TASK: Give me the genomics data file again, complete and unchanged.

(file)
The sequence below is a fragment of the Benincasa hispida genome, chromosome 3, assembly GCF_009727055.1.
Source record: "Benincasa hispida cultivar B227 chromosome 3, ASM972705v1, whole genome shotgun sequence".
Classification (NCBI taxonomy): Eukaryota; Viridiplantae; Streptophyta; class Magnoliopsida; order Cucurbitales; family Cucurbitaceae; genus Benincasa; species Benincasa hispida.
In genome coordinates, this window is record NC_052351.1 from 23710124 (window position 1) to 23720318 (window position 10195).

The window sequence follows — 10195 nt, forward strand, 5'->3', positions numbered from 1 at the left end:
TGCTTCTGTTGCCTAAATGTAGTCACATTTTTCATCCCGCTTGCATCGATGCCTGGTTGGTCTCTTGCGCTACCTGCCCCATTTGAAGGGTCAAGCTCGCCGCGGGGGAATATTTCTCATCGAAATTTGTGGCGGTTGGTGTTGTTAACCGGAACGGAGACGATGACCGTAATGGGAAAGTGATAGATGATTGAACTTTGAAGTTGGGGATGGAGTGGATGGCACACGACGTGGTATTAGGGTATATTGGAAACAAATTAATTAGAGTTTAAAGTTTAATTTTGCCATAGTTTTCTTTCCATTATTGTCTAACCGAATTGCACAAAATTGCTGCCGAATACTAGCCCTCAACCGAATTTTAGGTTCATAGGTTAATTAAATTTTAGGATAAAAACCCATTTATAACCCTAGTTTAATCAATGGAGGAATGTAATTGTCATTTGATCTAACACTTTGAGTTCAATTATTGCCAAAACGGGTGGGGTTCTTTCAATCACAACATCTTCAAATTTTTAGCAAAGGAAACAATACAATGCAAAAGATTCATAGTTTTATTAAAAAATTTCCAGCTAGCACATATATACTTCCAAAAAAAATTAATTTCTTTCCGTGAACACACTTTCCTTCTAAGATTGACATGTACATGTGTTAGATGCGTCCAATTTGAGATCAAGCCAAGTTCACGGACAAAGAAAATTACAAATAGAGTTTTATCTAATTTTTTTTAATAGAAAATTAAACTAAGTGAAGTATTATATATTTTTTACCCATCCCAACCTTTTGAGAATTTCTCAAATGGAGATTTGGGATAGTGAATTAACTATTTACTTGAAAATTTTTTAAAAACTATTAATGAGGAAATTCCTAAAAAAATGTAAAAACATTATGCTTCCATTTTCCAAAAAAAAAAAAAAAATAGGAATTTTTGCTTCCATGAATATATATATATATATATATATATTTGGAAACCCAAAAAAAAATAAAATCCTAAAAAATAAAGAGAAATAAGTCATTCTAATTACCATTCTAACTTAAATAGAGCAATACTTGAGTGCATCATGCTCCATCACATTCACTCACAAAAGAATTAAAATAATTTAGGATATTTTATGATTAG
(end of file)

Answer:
The sequence below is a fragment of the Benincasa hispida genome, chromosome 3, assembly GCF_009727055.1.
Source record: "Benincasa hispida cultivar B227 chromosome 3, ASM972705v1, whole genome shotgun sequence".
Classification (NCBI taxonomy): Eukaryota; Viridiplantae; Streptophyta; class Magnoliopsida; order Cucurbitales; family Cucurbitaceae; genus Benincasa; species Benincasa hispida.
In genome coordinates, this window is record NC_052351.1 from 23710124 (window position 1) to 23720318 (window position 10195).

The window sequence follows — 10195 nt, forward strand, 5'->3', positions numbered from 1 at the left end:
TGCTTCTGTTGCCTAAATGTAGTCACATTTTTCATCCCGCTTGCATCGATGCCTGGTTGGTCTCTTGCGCTACCTGCCCCATTTGAAGGGTCAAGCTCGCCGCGGGGGAATATTTCTCATCGAAATTTGTGGCGGTTGGTGTTGTTAACCGGAACGGAGACGATGACCGTAATGGGAAAGTGATAGATGATTGAACTTTGAAGTTGGGGATGGAGTGGATGGCACACGACGTGGTATTAGGGTATATTGGAAACAAATTAATTAGAGTTTAAAGTTTAATTTTGCCATAGTTTTCTTTCCATTATTGTCTAACCGAATTGCACAAAATTGCTGCCGAATACTAGCCCTCAACCGAATTTTAGGTTCATAGGTTAATTAAATTTTAGGATAAAAACCCATTTATAACCCTAGTTTAATCAATGGAGGAATGTAATTGTCATTTGATCTAACACTTTGAGTTCAATTATTGCCAAAACGGGTGGGGTTCTTTCAATCACAACATCTTCAAATTTTTAGCAAAGGAAACAATACAATGCAAAAGATTCATAGTTTTATTAAAAAATTTCCAGCTAGCACATATATACTTCCAAAAAAAATTAATTTCTTTCCGTGAACACACTTTCCTTCTAAGATTGACATGTACATGTGTTAGATGCGTCCAATTTGAGATCAAGCCAAGTTCACGGACAAAGAAAATTACAAATAGAGTTTTATCTAATTTTTTTTAATAGAAAATTAAACTAAGTGAAGTATTATATATTTTTTACCCATCCCAACCTTTTGAGAATTTCTCAAATGGAGATTTGGGATAGTGAATTAACTATTTACTTGAAAATTTTTTAAAAACTATTAATGAGGAAATTCCTAAAAAAATGTAAAAACATTATGCTTCCATTTTCCAAAAAAAAAAAAAAAATAGGAATTTTTGCTTCCATGAATATATATATATATATATATATATTTGGAAACCCAAAAAAAAATAAAATCCTAAAAAATAAAGAGAAATAAGTCATTCTAATTACCATTCTAACTTAAATAGAGCAATACTTGAGTGCATCATGCTCCATCACATTCACTCACAAAAGAATTAAAATAATTTAGGATATTTTATGATTAG